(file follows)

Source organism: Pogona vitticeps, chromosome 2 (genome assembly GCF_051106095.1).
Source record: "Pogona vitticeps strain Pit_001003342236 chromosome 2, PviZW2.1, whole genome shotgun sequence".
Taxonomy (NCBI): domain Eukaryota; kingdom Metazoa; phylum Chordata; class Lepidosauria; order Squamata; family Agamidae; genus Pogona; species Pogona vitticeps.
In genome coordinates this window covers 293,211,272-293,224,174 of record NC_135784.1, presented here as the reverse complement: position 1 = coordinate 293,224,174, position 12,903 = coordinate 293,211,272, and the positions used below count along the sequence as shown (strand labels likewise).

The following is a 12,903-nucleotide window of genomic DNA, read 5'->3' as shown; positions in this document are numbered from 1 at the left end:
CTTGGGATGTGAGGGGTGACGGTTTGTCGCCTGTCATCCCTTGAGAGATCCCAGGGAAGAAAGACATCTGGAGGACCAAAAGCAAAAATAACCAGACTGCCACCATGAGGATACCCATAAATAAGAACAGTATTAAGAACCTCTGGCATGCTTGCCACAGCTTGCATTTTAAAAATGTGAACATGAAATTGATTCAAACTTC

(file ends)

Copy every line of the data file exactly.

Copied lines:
Source organism: Pogona vitticeps, chromosome 2 (genome assembly GCF_051106095.1).
Source record: "Pogona vitticeps strain Pit_001003342236 chromosome 2, PviZW2.1, whole genome shotgun sequence".
Taxonomy (NCBI): domain Eukaryota; kingdom Metazoa; phylum Chordata; class Lepidosauria; order Squamata; family Agamidae; genus Pogona; species Pogona vitticeps.
In genome coordinates this window covers 293,211,272-293,224,174 of record NC_135784.1, presented here as the reverse complement: position 1 = coordinate 293,224,174, position 12,903 = coordinate 293,211,272, and the positions used below count along the sequence as shown (strand labels likewise).

The following is a 12,903-nucleotide window of genomic DNA, read 5'->3' as shown; positions in this document are numbered from 1 at the left end:
CTTGGGATGTGAGGGGTGACGGTTTGTCGCCTGTCATCCCTTGAGAGATCCCAGGGAAGAAAGACATCTGGAGGACCAAAAGCAAAAATAACCAGACTGCCACCATGAGGATACCCATAAATAAGAACAGTATTAAGAACCTCTGGCATGCTTGCCACAGCTTGCATTTTAAAAATGTGAACATGAAATTGATTCAAACTTC